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Extrusion Fixtures

Extrusion fixturesExtrusion can be divided into two categories; forward extrusion and back extrusion.
Forward extrusion is when the test sample is placed into a confined container and then forced through an orifice or grid.

Back extrusion is typically performed with the product being measured is placed in an open top cylinder and a piston with a smaller diameter, is forced down into the sample, such that it flows back upwards, though the space between the piston and the cylinder. In both extrusion test methods, the resistance to flow is being measured, valuable in the study of the rheology of the product.
extrusion

Extrusion is also used to measure the spreadability of a product, where the piston and cylinder is replaced by a conical probe and a receptacle of matching geometry. The surface is initially penetrated before extrusion forces the product back around the probe to allow measurement of the resistance to spreading.

FTC extrusion fixtures and accessories enable the rheological property testing of semi-solid and viscous liquids by all of these methodologies and their impact on acceptable texture measured.

Some of the texture attributes measured by extrusion may also be analyzed by testing the product in its own container - more closely representing the interaction with the conumer, or free standing – with the use of shaped probes, for example a cone-shaped probe.

 

Typical products tested Texture characteristics
  • Fruit purées - to assess pumpability
  • Fruit topping, with particulates - to optimize viscosity
  • Mayonnaise and thick sauces - to correlate with mouthfeel
  • Personal care products - to quantify functional structure
  • Pumpable fats - to measure shear thinning
  • Starch pastes - to assess thickening
  • Thick soups and sauces quality for ready prepared foods
  • Weak hydrocolloid gels - to assess thickening
  • Whipped creams - to measure stability
  • Yogurts - to measure effect of formulation changes
  • Adhesiveness
  • Consistency
  • Flow
  • Internal structure
  • Mouthfeel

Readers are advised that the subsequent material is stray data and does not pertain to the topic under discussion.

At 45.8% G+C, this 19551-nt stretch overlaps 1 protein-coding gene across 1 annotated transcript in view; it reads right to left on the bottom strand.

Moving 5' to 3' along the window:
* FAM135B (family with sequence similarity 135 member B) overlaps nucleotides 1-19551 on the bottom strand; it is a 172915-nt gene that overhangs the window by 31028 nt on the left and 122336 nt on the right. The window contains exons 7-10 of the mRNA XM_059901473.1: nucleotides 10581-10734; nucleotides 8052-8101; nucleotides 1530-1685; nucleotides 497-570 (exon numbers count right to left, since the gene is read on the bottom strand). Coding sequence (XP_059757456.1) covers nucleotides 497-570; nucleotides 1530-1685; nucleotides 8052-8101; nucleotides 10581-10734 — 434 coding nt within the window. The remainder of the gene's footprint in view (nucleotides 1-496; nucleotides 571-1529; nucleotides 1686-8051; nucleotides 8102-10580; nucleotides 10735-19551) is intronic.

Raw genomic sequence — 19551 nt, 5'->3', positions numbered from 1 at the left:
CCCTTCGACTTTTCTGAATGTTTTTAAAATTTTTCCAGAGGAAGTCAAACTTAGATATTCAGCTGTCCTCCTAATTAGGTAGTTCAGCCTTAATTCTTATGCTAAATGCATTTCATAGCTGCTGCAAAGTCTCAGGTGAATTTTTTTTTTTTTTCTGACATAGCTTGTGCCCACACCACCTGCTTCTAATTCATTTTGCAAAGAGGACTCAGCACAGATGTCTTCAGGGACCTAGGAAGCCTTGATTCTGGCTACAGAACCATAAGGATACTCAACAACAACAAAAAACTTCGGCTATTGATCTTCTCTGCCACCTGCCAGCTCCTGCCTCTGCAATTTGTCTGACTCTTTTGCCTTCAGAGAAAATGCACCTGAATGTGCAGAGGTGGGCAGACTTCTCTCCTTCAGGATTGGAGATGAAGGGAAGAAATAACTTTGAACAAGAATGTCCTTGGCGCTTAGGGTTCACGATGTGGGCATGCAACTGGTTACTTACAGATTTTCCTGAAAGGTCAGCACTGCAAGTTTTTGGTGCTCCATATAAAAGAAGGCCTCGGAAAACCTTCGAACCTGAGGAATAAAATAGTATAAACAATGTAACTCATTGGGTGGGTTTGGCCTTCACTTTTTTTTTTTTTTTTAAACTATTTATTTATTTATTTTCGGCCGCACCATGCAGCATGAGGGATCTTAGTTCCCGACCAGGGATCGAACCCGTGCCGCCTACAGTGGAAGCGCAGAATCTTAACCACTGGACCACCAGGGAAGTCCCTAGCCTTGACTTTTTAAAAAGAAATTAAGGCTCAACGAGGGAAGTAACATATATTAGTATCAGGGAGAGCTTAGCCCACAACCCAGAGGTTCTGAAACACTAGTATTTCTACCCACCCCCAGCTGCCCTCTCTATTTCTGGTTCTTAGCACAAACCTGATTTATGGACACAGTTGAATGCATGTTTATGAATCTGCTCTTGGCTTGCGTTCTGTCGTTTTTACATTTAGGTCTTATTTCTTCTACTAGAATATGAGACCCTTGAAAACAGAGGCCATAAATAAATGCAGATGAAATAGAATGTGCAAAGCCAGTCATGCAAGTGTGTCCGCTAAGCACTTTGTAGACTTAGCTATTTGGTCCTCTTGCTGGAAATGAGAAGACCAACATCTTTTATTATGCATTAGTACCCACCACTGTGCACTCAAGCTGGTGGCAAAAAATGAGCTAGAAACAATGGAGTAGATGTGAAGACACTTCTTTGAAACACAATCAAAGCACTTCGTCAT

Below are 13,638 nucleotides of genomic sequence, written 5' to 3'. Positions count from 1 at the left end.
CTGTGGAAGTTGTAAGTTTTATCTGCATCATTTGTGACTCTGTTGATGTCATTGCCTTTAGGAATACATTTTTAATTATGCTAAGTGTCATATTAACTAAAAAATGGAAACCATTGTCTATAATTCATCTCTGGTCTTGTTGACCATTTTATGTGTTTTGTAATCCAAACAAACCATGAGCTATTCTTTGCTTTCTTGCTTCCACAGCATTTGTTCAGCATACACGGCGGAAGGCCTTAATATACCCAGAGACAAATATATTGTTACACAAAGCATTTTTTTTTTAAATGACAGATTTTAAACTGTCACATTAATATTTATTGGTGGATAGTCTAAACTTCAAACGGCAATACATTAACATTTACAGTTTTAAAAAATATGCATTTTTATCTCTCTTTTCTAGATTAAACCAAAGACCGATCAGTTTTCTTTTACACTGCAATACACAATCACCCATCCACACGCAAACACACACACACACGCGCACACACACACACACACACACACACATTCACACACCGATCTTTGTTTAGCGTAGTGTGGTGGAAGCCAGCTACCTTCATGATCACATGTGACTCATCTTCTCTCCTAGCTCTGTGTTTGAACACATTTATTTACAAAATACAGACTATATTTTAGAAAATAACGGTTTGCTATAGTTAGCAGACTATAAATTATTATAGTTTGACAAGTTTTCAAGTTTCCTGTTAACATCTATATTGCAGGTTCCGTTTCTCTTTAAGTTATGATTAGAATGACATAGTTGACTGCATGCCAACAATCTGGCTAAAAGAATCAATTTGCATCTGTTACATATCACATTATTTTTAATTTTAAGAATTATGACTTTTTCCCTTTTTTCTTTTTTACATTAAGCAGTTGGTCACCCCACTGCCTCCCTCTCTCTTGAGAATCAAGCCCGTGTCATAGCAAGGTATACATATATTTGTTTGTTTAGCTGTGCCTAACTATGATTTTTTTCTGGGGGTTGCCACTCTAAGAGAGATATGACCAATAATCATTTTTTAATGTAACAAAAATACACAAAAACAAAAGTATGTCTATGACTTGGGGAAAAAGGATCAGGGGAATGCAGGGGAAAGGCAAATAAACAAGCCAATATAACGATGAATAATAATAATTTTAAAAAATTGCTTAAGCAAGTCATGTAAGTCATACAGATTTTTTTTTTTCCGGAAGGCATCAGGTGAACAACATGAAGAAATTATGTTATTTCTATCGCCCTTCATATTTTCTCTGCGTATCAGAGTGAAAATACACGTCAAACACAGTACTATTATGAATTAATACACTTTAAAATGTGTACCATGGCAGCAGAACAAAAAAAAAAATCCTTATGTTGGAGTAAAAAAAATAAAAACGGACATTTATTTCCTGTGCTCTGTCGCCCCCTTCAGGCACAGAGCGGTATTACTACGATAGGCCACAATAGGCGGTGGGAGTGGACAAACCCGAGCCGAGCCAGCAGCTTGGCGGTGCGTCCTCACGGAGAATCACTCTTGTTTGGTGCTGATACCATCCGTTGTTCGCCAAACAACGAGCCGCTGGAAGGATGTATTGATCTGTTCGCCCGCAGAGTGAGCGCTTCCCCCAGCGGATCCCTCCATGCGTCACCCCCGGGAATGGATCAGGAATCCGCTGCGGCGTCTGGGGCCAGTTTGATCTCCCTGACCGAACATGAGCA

• Stringiness
  • Thickness
  • Thinning
  • Yield Point
  • Viscosity effects

Texture analysis glossary

Trusted by customers across the world

The University of Arizona’s Nutritional Sciences Food Lab acquired a Texture Analyzer from Food Technologies about 5 years ago. The company has a great product, which is tailored to food needs. 

We have used the Texture Analyzer for both research projects and as a tool to demonstrate to students how food manufacturers can employ objective testing in product evaluation to show how differing ingredients in the same product can affect quality attributes. Its use adds another dimension to the foods labs.

Drew Lambert has been instrumental in helping with set up for testing and providing support whenever there’s a question. He has been a pleasure to work with and is always accommodating with our needs and schedules.  He has even sent us special attachments for special projects.  We couldn’t ask for a better technical support.  Thanks for a great product and great service.

Patricia Sparks, Ph.D.
Assistant Professor of Practice
https://www.arizona.edu

Excellent customer service. Consistently followed up and offered help without asking. Relatively low priced - provides good value. 

Easy to switch different load cells. Used it for 5 lab sessions for 68 students this semester and performed well.

 

 

Professor Jeyam Subbiah, University of Nebraska
https://nebraska.edu/

Service, equipment and people are all first class with Food Technology Corporation.

Questions and problems are handled quickly, which is something that is hard to find in today’s business environment.

 

 

 

David Smith, Riviana Foods Inc.
http://www.riviana.com/